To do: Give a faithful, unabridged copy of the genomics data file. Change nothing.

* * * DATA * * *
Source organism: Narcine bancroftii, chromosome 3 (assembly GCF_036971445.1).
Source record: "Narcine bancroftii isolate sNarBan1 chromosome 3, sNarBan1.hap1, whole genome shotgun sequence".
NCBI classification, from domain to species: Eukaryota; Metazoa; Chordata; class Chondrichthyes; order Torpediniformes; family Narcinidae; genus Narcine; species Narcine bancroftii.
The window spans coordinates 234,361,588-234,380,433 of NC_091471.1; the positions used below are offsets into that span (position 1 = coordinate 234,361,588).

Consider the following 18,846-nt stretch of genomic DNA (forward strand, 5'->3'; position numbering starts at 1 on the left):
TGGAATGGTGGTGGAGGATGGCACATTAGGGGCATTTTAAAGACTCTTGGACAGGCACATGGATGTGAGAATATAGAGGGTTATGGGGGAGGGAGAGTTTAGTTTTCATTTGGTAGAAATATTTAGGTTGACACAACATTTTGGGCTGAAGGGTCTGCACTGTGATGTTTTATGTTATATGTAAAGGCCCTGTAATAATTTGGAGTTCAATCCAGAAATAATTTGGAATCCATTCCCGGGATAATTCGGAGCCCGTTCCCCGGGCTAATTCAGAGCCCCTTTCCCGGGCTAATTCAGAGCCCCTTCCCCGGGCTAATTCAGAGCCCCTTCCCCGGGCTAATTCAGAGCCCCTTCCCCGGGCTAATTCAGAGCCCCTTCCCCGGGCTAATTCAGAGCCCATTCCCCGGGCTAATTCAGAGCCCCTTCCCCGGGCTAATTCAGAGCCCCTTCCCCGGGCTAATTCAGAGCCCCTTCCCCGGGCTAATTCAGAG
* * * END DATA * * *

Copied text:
Source organism: Narcine bancroftii, chromosome 3 (assembly GCF_036971445.1).
Source record: "Narcine bancroftii isolate sNarBan1 chromosome 3, sNarBan1.hap1, whole genome shotgun sequence".
NCBI classification, from domain to species: Eukaryota; Metazoa; Chordata; class Chondrichthyes; order Torpediniformes; family Narcinidae; genus Narcine; species Narcine bancroftii.
The window spans coordinates 234,361,588-234,380,433 of NC_091471.1; the positions used below are offsets into that span (position 1 = coordinate 234,361,588).

Consider the following 18,846-nt stretch of genomic DNA (forward strand, 5'->3'; position numbering starts at 1 on the left):
TGGAATGGTGGTGGAGGATGGCACATTAGGGGCATTTTAAAGACTCTTGGACAGGCACATGGATGTGAGAATATAGAGGGTTATGGGGGAGGGAGAGTTTAGTTTTCATTTGGTAGAAATATTTAGGTTGACACAACATTTTGGGCTGAAGGGTCTGCACTGTGATGTTTTATGTTATATGTAAAGGCCCTGTAATAATTTGGAGTTCAATCCAGAAATAATTTGGAATCCATTCCCGGGATAATTCGGAGCCCGTTCCCCGGGCTAATTCAGAGCCCCTTTCCCGGGCTAATTCAGAGCCCCTTCCCCGGGCTAATTCAGAGCCCCTTCCCCGGGCTAATTCAGAGCCCCTTCCCCGGGCTAATTCAGAGCCCCTTCCCCGGGCTAATTCAGAGCCCATTCCCCGGGCTAATTCAGAGCCCCTTCCCCGGGCTAATTCAGAGCCCCTTCCCCGGGCTAATTCAGAGCCCCTTCCCCGGGCTAATTCAGAG